Soon the same pickled old ladies who'd just hours earlier toasted my lens, mouthed curses as I panned from them to the network feed of their defeat. With every update it became apparent to all that Lauch was going to have alot more time to spend with his grandkids. Smelling blood, even more camera crews arrived until the ballroom floor teemed with reporters, Republicans and other breeds of drunken fat-cat. Just when civilization threatened to collapse, a spotlight hit the stage and out rolled a gaunt and grinning Jesse Helms. The crowd began to mumble in tongues, acting in a manner I would witness one year later when another Jesse (by the name of Jackson) healed the woes of a hundred flood victims merely by showing up at their shelter. I didn't understand a damn word the marble-mouthed Helms said that night, but I credit his message with allowing me to escape unharmed...


Don't be silly, Spag. Richard Nixon deliberately picked up the mantle of the racist Democrats when that party saw the errors of its ways and championed the civil rights legislation of the 1960's. Beginning with Nixon, the GOP sold its soul to racists and bigots rather than stand up for the expansion and protection of American democracy.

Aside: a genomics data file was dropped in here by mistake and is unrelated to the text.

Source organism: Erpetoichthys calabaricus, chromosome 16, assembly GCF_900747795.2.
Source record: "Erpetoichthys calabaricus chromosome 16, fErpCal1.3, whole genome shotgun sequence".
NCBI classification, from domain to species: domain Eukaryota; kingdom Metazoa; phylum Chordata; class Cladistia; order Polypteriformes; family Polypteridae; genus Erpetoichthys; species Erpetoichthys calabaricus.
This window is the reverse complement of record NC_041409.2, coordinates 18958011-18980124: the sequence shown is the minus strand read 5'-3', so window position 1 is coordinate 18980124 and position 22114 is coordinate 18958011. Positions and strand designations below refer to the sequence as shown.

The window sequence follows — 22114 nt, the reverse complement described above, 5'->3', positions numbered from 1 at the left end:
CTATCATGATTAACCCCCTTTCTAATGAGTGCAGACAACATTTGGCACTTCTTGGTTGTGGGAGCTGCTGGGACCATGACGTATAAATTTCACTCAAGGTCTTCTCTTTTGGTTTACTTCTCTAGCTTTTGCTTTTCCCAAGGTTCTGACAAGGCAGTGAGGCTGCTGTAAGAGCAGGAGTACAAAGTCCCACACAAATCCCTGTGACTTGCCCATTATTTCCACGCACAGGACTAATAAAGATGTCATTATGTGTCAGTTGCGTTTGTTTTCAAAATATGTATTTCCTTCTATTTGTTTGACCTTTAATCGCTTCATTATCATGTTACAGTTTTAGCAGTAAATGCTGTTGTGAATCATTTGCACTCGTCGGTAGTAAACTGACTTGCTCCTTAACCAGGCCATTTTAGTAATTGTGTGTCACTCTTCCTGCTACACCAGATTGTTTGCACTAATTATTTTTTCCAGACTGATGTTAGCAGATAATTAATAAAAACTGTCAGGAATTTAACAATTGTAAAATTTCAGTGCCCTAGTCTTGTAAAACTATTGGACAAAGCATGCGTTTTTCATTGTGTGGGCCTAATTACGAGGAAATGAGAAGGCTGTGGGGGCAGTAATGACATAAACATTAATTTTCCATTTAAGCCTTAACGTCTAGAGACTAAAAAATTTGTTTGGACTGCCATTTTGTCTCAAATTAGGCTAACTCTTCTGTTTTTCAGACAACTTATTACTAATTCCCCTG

Your assertion that people remained Democratic while they voted for Republicans is absurd. If you vote Republican, you are a Republican, regardless of what you tell the registrar. All the rhetoric about liberalism, big government, taxes, etc., etc., is just so much noise added on later in an attempt to lend an air of respectability to a political movement that was premised on the exploitation of white fear of black people. Period. End of story.

Helms didn't really believe in the Constitution. Like so many conservatives, he defined America as a place for people of a certain language, a certain culture, and a certain DNA makeup.

If sufficient numbers of white North Carolinians were not frightened by the changes taking place around them -- the expansion of American democracy -- Jesse Helms whould have been a political failure. Too bad he wasn't. He was an embarrassment to the people of North Carolina and brought shame on us all.

Jim Buie